Let’s face it. Jargon is never a good thing. It makes a person come across as an annoying little know-it-all, like that kid in class who knew all the answers, and aced all the tests, and was the teacher’s pet. Bah! Sure, as a designer you definitely know a whole lot more than, say a client. But that doesn’t make us masters of the Universe. Jargon and all that literary jazz mislead clients, makes them feel inferior and makes you come across as untrustworthy. If that’s not how you want your clients to feel, then keep reading. Here are the 10 most unforgivable expression of designer jargon that’s doing the rounds out there:
1. Brand alignment
If you find yourself say things like, “our company will bring your visual corporate elements into brand alignment”, you may as well be saying, “ajbiufk nsdla ndbla acins c icsoidncs”. Why don’t just simplify it and say that we will make sure that all your marketing and sales communications are consistent with each other?
2. Paradigm shift
Think about it. No matter how fancy your logo design or your web design is, is it really going to create a paradigm shift for your client? We thought not. Sure your design may be fabulous for brand recognition and brand awareness, but it’s unlikely to shift anyone paradigm.
Who knows what Web 2.0 is? Like really? Clients don’t have the time to research what benefits Web 2.0 can bring to the table. So as a designer, instead of just telling them stuff like “We are offering you a complete Web 2.0 experience which is the cutting edge of web design”, why not tell them how their business can benefit from it?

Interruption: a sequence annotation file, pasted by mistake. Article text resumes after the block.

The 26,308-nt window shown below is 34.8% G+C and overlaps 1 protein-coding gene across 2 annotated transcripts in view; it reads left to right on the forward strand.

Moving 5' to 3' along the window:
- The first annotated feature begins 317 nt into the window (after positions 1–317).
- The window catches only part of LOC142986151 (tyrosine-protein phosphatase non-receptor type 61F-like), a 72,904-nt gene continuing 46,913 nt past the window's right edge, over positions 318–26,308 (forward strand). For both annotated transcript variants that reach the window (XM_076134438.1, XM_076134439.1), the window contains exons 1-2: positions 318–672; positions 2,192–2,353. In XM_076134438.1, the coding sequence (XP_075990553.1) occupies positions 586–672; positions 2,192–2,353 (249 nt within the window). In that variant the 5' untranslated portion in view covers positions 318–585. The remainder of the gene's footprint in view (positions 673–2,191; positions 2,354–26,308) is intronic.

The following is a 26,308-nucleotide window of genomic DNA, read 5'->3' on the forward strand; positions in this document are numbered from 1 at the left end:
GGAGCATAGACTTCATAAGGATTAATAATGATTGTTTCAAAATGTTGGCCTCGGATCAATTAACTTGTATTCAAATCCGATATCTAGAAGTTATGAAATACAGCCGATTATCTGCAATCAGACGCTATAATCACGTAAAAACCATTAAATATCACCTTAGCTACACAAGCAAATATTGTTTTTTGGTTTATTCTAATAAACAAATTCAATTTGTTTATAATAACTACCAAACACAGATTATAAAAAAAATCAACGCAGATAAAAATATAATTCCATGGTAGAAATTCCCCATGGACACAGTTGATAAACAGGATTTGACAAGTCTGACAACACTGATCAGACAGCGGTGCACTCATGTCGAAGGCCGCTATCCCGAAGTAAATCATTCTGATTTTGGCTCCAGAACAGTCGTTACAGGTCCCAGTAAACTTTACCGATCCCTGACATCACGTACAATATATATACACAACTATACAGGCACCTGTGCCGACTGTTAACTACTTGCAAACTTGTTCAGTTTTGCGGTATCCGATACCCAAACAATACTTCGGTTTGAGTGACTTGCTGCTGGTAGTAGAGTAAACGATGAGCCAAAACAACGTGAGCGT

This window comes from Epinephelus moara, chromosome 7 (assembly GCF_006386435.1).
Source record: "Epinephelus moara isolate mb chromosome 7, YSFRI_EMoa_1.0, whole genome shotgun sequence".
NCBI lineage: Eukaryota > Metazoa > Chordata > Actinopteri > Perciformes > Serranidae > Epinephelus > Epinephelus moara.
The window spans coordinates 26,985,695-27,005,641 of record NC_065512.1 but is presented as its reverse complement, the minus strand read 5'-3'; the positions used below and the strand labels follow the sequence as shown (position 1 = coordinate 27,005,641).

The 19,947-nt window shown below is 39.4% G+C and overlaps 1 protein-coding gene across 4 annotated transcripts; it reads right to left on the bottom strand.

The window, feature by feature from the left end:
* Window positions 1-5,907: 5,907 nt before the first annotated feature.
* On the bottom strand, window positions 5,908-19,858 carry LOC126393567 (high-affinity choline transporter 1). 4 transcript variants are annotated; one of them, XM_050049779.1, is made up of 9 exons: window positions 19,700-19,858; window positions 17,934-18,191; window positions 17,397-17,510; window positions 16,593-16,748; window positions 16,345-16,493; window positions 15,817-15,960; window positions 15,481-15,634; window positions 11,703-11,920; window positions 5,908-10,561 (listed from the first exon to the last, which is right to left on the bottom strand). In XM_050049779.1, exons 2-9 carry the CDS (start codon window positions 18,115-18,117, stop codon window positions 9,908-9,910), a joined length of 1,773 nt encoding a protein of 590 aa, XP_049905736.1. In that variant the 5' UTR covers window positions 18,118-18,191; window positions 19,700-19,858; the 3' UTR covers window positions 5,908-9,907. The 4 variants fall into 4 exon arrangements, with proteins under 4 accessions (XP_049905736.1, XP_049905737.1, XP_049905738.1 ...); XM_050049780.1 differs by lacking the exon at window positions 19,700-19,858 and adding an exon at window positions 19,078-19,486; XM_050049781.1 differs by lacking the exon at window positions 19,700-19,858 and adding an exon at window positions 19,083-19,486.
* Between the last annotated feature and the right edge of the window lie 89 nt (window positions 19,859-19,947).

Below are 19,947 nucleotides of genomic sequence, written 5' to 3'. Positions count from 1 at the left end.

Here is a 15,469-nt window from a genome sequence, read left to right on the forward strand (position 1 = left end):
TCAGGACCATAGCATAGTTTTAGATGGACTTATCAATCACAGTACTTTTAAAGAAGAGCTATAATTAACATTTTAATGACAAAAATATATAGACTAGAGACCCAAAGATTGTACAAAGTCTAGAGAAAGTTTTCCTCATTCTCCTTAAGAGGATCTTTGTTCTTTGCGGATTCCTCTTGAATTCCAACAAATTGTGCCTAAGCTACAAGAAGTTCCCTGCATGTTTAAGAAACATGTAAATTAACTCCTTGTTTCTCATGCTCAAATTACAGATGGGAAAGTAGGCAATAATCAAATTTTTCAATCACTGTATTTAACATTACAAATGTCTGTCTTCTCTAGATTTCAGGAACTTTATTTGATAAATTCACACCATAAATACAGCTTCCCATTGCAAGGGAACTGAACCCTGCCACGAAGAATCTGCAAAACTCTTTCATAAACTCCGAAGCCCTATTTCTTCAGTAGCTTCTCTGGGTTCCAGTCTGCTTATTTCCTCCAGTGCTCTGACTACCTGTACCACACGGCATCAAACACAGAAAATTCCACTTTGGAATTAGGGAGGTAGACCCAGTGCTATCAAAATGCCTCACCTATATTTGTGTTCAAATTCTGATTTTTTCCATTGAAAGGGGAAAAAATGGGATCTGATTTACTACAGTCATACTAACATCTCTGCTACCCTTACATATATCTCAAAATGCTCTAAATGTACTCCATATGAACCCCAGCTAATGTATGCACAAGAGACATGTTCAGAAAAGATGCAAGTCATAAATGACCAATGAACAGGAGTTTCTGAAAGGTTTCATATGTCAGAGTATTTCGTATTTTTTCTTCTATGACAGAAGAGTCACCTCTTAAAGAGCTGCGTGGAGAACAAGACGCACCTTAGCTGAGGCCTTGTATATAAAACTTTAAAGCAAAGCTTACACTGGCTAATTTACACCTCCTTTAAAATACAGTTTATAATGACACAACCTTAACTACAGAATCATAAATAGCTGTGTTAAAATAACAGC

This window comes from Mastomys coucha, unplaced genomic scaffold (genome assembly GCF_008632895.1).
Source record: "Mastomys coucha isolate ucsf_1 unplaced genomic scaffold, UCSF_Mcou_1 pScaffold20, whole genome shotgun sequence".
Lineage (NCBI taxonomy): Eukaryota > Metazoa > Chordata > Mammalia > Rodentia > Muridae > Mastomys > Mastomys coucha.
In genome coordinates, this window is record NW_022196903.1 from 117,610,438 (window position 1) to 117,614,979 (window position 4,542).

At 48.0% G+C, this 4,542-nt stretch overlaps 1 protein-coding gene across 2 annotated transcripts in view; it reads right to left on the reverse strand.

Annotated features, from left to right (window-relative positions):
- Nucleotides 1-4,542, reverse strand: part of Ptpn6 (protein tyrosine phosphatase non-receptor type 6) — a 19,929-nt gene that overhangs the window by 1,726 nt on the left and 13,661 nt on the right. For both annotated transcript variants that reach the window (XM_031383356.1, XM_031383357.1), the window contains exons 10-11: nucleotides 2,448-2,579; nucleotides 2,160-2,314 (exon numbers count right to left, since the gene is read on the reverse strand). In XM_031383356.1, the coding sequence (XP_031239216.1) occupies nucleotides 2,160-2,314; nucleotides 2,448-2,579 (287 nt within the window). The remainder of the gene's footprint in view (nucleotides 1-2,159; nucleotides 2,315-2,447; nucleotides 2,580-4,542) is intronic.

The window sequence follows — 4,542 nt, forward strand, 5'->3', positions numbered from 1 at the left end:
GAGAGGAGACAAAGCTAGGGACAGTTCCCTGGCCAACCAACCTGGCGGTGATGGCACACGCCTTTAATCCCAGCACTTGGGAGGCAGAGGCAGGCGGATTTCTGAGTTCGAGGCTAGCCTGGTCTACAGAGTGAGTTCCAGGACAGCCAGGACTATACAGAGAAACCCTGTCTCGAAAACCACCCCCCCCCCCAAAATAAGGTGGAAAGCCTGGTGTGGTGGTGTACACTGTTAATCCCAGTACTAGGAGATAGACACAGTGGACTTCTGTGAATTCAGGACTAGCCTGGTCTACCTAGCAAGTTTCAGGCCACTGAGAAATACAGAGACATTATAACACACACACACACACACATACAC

Lots of designers and marketers are guilty of using this word more often than they change underpants in an effort to sound corporate or serious. Well, news flash. It makes you sound like a stuffed shirt.
5. Open the kimono
Are you a flasher? Please do not open your kimono and show a client anything or you might get arrested for indecent exposure. We get it, opening the kimono means sharing information, but why not just say that? It’s so much better and less creepy!
6. FTP – File Transfer Protocol
If you want to tell a client that you share files securely online, all you have to do is say it, in those exact words. Please don’t say things like “Our file transfer protocols safely allow a share of information between parties.”
7. GUI – Graphical User Interface
“We will conduct a research and design a GUI that is consistent with the mindset of your target audience.” Say what? Aren’t you just saying that you’re going to make sure that your design is accessible and user-friendly?
8. Enterprise Level
Corporate and tech lingo is probably the worst of them all. No client wants to know what your ‘enterprise level’ CMS software or even coffee maker for that matter, does. You may think it sounds impressive, but all they really want to know is if what they’re paying for is going to give them a great bang for the buck or not.
KPIs are probably one of the most abused terminologies. Keep it simple and just tell a client that you have been effectively helping businesses get noticed on Google.
10. All Web Acronyms
Use acronyms very very sparingly, and only if you must. Before you do, always think whether you can convey the same message in simpler, more meaningful ways.